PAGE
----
St. Joseph and Fathers
I love to listen to preachers because sometimes they actually get it right. Unfortunately, more often than not they get it wrong. Take St. Joseph, for instance. I was listening to a preacher on Christmas talk about the Nativity story, how Mary and Joseph traveled to Bethlehem for the census and how poor Joseph spent all day trying to find shelter for his very pregnant wife and how poor Mary was so uncomfortable. This particular preacher really brought the whole experience into human terms, noting that they were far from their home and friends and familiar sights, that the city was crowded with people from all over also there for the census, and how the manger in which Jesus was born really wasn’t much more than a cold, dark and wet cave, and not the warm, fire-lit, hay strewn barn that we mostly see depicted. I cheered with admiration when he noted how the last thing you would want to do in a cave with no ventilation is build a fire, so that the fire that warmed them must have been at the entrance and that the ground was muddy and hard-packed by animals’ hooves and covered in things much more unpleasant than mud. I thought of how any man would feel very ashamed at not having been able to secure better digs for Mary, and how Mary needed him so much, and how the two of them together, in their poor and beautiful and mysterious way welcomed the Savoir of Mankind into the world that night. It was all very meditative and moving and then suddenly came to a screeching halt, like the needle-drag on those old vinyl records, when he spoke about their ages.
We know that Mary was a virgin about the age of 14 years when the angel Gabriel appeared to her at the annunciation. The preacher waxed about wondering how it must of felt, to be a young girl of 14 years of age, to be visited by such glory. And then he wondered how Joseph, a kid of about 15 or 16 years of age might have felt…and that’s when I nearly coughed up my Starbucks.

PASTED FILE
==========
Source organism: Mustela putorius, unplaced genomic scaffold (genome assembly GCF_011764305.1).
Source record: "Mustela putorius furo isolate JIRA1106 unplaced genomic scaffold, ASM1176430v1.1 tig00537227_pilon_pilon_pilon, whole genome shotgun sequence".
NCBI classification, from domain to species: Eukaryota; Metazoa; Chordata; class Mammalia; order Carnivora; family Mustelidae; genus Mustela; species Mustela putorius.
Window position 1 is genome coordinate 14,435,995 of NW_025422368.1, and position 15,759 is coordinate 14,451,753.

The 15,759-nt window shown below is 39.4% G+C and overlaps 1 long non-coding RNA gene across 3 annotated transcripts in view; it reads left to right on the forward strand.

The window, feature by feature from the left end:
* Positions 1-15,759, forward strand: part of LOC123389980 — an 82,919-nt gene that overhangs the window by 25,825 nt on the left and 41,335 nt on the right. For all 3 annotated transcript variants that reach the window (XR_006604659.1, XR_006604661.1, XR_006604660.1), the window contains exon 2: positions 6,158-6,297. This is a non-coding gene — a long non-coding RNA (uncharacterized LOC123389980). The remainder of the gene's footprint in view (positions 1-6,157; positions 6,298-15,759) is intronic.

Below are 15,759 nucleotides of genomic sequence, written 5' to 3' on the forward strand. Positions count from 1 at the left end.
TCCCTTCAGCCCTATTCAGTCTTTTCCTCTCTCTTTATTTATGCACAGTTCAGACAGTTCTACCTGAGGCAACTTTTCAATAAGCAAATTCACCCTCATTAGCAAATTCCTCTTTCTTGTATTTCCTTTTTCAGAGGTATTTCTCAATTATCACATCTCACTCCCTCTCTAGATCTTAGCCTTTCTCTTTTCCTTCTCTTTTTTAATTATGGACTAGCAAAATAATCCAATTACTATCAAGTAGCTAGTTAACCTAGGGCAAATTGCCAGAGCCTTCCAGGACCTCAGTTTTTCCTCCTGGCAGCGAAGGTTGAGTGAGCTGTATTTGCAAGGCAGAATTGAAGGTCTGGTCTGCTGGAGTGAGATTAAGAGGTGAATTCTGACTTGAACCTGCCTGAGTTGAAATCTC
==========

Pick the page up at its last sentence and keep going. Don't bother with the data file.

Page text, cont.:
While it is true that we don’t have the ages of Joseph and Mary included in the canonical scriptures, we do have the non-canonical books which state that Mary was of 14 years of age and that Joseph was an older man, had already been married, whose wife had died. The children from this marriage are indeed the brothers and sisters of Jesus Christ referred to in the bible. As Catholics we are not called to view these non-canonical books as scripture, however from a historical viewpoint they are the oldest and most reliable accounting of the details of Mary and Joseph’s ages at the time of Christ’s birth. Why is this such a big deal to me? Because as Mary is a role model for any Christian woman, Christian men can and should be looking to St. Joseph as a perfect example of a Christian man and father. To say he was only a kid of 15 or 16 is inaccurate. Which leads me to a second point…
Somewhere in the last generation or so, we seem to have misplaced fathers. Speaking as a woman, I should clarify that and say that we have, in our misguided attempts at so-called “equal rights” and the advent of the sexual revolution, we have basically told fathers that they aren’t needed anymore, and that they aren’t necessary. We have pushed away the vital role of fatherhood, and having been pushed away and labeled as unnecessary, I believe a lot of men are lost as to what their roles are in the family. I learned most of what it means to be a woman from the woman that raised me. Is it wrong to say that most men learn what it means to be a man from their own fathers? If so, what of the man who’s father was absent from the home and was afforded no good male role model? Society will tell you that fathers are an extra, a bonus if you will. I read a statistic recently that stated 80 percent of inner-city children live in a household where the father is absent. It is no great exaggeration to say that we are a fatherless generation.
Christ was conceived by the Holy Spirit in Mary, a virgin who remained a virgin throughout her entire life. From a secular standpoint, Joseph was not “needed” for conception or for marital union, but only served as bread-winner. In reality, the Holy Spirit brought forth Christ’s deity, the Virgin Mary his physical humanity, but St. Joseph taught Jesus the nuts and bolts of being a man and living and interacting with other men in the world. He was vital, and so are today’s fathers. This great and godly vocation, which mirrors God’s Fatherhood to us, serves as protector, spiritual director and partner. God elevated the role of father by charging St. Joseph with the loving care of His Son and His spouse. We as women have been arrogant in our belief that we can and should be mothers AND fathers to our children, which is evident in the cycle of fatherless boys who in turn become absent fathers themselves.
You will find a real man at True Knights .